Waste sorting: a serious issue

Written by Navdeep Singh Brar

Edited by English 099 (36)

June 30, 2017

Is waste sorting important for Columbia College? Do the students at the Columbia College know about and participate in any activity to sort waste? Improper waste sorting can cause the worst harm to the environment, and this problem is found common in Columbia College. The success to this waste sorting is going to be uplifted by identifying the problems behind the lack of participation by the students and by providing knowledge about the different ways to sort waste.

Firstly, students are not involved in waste sorting activities at Columbia College. This is due to the reason that they do not have knowledge about how to sort waste.  We conducted a survey on how much knowledge the students have about waste sorting. In the recent survey sixty percent of respondents said that they are familiar with waste sorting, but 40 percent of students said that they can not differentiate between different types of waste. Moreover, it is also observed that some students put the paper towel into the recycle bin which is wrong bin for paper towel waste. However, we put another question related to whether they participate in waste sorting activities, and only ten percent answered yes. From the survey it is concluded that the college should organize some seminars to inform the students about waste sorting.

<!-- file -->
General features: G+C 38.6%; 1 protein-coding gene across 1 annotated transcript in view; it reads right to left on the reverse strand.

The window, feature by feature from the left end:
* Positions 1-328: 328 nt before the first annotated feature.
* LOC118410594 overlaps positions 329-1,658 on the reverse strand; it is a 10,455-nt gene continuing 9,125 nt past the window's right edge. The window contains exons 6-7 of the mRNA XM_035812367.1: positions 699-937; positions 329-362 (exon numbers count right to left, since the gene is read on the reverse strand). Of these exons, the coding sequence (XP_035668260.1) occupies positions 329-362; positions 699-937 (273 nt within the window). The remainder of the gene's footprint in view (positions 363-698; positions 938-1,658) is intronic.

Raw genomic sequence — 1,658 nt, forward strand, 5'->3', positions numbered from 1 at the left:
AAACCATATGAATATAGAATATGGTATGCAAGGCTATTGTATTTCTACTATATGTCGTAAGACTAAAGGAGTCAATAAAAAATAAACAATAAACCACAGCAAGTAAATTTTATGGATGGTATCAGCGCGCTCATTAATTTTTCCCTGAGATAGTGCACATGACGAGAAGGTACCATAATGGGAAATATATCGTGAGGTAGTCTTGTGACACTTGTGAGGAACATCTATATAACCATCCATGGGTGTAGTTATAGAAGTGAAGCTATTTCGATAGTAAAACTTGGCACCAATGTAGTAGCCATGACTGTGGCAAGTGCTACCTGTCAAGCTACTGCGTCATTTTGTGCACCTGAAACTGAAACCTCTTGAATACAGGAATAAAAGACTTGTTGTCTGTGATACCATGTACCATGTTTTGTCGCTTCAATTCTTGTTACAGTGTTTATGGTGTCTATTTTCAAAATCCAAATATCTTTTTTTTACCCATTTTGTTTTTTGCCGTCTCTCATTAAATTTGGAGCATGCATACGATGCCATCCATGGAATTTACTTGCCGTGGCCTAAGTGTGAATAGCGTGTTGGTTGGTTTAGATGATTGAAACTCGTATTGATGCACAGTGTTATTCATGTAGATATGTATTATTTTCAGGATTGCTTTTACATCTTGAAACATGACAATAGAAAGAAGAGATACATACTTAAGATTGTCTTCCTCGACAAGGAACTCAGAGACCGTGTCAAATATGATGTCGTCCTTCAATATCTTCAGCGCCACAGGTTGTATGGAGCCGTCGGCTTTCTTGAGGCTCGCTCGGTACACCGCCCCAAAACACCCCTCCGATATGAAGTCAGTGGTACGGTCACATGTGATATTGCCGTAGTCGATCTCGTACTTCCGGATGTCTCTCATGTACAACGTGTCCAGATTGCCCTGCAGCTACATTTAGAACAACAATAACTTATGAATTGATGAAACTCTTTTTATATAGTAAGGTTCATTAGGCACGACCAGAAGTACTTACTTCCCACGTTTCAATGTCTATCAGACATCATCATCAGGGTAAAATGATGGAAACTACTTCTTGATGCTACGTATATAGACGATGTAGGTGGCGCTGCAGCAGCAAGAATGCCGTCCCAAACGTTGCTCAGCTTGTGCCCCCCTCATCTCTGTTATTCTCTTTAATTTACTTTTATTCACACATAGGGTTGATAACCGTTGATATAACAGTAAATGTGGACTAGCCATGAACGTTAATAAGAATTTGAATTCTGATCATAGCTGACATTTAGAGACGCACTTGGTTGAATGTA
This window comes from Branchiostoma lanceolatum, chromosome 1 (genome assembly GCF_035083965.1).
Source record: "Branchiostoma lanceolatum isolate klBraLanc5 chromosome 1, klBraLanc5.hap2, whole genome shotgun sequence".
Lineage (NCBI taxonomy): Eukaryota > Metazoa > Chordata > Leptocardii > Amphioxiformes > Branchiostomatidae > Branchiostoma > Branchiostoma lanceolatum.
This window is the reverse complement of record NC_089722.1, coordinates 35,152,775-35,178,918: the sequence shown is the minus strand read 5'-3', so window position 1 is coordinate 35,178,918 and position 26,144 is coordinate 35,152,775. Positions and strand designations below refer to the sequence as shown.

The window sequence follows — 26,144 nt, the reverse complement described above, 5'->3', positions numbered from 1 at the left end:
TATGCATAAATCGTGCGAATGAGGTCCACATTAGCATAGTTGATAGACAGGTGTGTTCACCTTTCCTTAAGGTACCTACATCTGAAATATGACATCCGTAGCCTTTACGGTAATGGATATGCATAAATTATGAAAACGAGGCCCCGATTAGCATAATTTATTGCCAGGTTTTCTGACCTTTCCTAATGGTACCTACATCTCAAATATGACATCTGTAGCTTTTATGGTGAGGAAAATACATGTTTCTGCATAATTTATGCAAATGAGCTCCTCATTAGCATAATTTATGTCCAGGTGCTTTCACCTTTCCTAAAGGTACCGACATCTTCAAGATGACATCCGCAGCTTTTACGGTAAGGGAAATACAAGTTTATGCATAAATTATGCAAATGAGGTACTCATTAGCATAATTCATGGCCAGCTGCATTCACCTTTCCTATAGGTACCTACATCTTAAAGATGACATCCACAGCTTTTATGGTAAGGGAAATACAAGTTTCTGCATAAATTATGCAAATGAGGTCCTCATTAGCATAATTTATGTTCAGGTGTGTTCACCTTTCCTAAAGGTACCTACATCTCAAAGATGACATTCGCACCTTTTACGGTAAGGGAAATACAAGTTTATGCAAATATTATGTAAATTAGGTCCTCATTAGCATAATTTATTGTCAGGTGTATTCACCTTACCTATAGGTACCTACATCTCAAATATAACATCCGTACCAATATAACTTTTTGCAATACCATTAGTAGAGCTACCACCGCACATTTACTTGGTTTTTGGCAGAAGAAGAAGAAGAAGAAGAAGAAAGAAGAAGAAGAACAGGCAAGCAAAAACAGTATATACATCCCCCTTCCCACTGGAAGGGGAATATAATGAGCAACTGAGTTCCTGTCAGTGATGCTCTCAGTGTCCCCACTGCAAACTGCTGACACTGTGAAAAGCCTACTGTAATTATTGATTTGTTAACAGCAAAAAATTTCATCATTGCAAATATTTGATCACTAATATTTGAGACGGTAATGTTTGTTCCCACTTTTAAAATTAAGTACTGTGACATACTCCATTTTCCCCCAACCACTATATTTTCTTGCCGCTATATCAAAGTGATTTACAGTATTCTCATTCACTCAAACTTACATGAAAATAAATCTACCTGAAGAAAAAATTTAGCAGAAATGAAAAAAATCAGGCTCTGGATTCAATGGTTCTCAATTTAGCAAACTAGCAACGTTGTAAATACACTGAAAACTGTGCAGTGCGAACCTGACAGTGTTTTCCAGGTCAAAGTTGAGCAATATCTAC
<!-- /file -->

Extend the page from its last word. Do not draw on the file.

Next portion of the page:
Secondly, according to the Vancouver.ca “Waste Wizard” we can sort waste with respective bins. Students can easily understand which bin is used for which types of waste through “Waste Wizard” and it is pertinent if we want to root out the waste sorting problem. Waste such as cooked or raw food, paper towels “soiled or clean” go in the green bin, because it can be used as fertilizers. Moreover, we are supposed to throw candy wrappers, pencils and erasers waste and plastic straws in the garbage bin. Apart from this recyclable products such as coffee cups without sleeve, Mc Donald’s cups or plastic drink cups and cups for cold and hot beverages must be thrown in the blue bin (“Waste Wizard”). Paper waste is also a big issue, and only clean papers, cardboards and paper sleeves from are accepted to be dropped in the paper bin.

In the final analysis, waste sorting is big issue occurred at Columbia College. The success of waste sorting can be ensured by understanding the difficulties behind it and by providing knowledge about how to sort waste.  According to Gurjeet Kaur Braich, “The best possible ways to inform students are by organizing seminars and by putting articles about waste sorting on the notice board of each section of the college.”

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